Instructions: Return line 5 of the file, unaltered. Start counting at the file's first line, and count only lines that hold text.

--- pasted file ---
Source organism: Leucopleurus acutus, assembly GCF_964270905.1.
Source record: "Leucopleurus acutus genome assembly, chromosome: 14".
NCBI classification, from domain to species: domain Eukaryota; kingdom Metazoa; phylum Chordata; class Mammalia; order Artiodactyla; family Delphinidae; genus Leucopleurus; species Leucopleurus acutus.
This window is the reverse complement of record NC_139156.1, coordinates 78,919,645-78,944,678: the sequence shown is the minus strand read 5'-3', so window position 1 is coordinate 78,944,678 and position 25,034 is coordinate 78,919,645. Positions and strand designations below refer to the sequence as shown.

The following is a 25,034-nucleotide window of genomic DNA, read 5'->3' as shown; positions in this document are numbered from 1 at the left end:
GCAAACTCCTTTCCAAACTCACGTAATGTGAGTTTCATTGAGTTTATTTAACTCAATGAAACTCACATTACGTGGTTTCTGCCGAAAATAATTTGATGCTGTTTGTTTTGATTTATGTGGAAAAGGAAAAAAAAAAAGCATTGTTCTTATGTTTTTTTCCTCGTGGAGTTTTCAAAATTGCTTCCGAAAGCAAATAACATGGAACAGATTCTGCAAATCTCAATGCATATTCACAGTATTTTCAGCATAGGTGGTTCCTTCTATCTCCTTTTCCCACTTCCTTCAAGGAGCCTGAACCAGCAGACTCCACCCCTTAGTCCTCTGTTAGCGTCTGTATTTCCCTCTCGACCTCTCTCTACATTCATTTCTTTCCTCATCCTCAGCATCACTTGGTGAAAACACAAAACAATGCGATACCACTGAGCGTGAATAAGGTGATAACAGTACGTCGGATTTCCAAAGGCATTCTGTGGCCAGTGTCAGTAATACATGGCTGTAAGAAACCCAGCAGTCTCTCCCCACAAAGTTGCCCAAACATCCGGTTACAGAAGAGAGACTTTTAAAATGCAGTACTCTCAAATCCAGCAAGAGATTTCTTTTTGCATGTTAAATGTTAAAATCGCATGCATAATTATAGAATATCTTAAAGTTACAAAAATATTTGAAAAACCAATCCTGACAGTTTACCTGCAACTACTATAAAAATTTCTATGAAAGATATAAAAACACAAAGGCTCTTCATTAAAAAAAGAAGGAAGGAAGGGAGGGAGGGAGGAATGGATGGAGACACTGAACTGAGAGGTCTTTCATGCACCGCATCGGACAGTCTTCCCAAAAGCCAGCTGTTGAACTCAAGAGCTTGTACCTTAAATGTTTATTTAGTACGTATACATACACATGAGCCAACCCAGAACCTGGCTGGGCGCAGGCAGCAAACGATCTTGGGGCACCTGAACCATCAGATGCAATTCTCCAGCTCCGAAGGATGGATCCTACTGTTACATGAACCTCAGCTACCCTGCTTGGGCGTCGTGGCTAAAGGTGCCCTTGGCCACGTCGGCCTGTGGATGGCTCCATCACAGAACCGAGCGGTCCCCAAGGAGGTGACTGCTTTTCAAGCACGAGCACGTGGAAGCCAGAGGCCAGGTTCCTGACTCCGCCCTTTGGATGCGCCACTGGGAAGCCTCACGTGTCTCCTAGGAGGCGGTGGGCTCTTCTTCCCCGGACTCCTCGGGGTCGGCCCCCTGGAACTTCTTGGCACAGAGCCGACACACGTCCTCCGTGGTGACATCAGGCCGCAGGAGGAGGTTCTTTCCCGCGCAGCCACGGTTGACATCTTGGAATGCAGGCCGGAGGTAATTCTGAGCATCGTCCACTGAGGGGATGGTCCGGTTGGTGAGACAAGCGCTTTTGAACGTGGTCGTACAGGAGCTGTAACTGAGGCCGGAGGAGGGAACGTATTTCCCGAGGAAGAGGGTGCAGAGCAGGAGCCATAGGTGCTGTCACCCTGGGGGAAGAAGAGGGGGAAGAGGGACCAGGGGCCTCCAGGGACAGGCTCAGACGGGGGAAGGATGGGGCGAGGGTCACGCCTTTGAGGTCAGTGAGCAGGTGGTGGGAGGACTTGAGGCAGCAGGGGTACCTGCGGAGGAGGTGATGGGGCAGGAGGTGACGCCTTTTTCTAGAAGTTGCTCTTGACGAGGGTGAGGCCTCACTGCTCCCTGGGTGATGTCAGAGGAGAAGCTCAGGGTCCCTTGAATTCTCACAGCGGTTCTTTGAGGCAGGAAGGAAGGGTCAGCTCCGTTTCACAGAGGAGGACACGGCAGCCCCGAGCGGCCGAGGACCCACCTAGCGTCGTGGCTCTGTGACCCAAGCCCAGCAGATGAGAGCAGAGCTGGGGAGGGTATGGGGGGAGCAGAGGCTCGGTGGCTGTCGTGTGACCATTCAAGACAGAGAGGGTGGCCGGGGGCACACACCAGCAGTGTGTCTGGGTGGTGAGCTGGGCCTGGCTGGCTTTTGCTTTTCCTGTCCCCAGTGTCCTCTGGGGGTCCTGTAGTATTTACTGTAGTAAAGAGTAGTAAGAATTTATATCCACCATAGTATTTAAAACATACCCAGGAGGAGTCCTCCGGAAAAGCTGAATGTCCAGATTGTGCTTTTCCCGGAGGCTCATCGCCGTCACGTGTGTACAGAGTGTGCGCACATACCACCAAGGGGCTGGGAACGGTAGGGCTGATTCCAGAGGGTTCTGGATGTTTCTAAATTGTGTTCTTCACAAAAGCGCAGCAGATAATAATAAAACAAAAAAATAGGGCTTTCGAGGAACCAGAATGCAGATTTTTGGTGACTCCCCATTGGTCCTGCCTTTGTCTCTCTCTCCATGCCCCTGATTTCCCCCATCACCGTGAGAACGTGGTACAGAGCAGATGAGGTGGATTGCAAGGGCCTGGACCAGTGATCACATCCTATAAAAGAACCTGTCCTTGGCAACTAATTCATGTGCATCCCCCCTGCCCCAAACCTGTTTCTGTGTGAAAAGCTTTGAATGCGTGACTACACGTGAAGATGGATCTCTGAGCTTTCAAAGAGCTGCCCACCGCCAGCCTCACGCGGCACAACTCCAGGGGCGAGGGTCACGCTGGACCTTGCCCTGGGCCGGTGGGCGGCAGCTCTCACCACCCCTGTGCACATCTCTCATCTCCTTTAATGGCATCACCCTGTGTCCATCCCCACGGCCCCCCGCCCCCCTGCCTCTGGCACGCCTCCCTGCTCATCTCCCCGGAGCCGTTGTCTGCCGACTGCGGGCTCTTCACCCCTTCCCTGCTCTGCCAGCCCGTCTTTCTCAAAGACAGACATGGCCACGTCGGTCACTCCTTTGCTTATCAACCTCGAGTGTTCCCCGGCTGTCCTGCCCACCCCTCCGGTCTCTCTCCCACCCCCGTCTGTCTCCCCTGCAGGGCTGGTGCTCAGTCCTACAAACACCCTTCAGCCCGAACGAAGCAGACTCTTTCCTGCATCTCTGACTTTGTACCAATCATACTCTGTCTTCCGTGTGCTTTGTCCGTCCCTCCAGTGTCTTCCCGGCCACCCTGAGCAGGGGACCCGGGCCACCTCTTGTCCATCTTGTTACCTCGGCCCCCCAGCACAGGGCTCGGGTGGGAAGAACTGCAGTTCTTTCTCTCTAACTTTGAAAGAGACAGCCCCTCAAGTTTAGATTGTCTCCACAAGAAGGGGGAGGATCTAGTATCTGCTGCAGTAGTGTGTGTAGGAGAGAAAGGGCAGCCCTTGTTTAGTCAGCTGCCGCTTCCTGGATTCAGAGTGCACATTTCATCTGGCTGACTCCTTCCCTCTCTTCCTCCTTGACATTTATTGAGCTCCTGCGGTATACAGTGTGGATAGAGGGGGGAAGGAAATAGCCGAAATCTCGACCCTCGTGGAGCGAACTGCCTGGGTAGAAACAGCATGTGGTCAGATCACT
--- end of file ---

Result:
The following is a 25,034-nucleotide window of genomic DNA, read 5'->3' as shown; positions in this document are numbered from 1 at the left end: